Tuesday, December 3, 2013

Alden v. Vernon Presley case brief

Alden v. Vernon Presley case brief summary
637 S.W.2d 862 (1982)

Defendant promisor's estate challenged the Court of Appeals (Tennessee) order, reversing a judgment in its favor in plaintiff promisee's action to enforce a promise to pay mortgage indebtedness. It alleged that plaintiff failed to establish detrimental reliance requisite to a claim of promissory estoppel.

Plaintiff promisee filed an action against defendant promisor's estate, seeking to enforce a promise to pay a home mortgage obligation in connection with plaintiff's divorce settlement. The appellate court reversed a judgment in favor of defendant on the grounds of promissory estoppel and defendant sought review.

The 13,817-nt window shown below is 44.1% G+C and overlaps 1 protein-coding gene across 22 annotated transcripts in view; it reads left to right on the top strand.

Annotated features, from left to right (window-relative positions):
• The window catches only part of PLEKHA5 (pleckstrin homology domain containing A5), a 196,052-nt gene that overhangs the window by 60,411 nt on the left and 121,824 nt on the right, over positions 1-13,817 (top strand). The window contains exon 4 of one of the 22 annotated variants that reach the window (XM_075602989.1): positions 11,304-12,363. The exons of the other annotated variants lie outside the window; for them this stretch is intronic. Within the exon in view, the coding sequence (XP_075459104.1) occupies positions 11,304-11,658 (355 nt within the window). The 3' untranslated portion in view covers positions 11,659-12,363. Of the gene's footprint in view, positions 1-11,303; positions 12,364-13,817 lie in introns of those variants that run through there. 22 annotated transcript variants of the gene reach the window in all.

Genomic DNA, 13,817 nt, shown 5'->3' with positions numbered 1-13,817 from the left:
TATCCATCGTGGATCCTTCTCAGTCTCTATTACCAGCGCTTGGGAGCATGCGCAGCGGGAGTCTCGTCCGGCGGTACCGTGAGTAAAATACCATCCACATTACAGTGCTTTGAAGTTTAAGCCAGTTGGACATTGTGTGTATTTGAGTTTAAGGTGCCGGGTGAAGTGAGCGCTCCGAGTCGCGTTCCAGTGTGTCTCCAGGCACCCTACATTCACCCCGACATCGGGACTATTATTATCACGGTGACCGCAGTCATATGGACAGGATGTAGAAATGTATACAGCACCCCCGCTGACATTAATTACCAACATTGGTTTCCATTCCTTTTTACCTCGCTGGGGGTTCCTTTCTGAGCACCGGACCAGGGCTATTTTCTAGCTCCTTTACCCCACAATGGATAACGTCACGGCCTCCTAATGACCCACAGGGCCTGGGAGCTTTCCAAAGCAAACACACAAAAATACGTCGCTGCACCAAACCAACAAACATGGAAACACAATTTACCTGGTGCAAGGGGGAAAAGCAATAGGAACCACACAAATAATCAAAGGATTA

• The court reversed, ruling that plaintiff had failed to prove the detrimental reliance and resultant loss, which were necessary to promissory estoppel. 
  • Plaintiff showed that decedent's promise had induced her to incur a $ 39,587 mortgage as part of a divorce settlement agreement, but the agreement was not binding on her or her husband until approved by the divorce court. 
  • Defendant denied liability for decedent's gratuitous promise to pay the mortgage before the agreement received court approval. 
  • This removed the element of detrimental reliance from the case. 
  • Thus, plaintiff's reliance on the promise after defendant denied liability was not reasonably justified and any loss incurred did not result from her justifiable reliance.

The court reversed the judgment of the appellate court and ruled that plaintiff promisee had failed to establish the detrimental reliance and resultant loss necessary for promissory estoppel in her action to enforce a promise against defendant promisor's estate. After defendant denied liability for the decedent's promise, plaintiff's continued reliance on the promise was not reasonably justified and her loss was not due to justifiable reliance.

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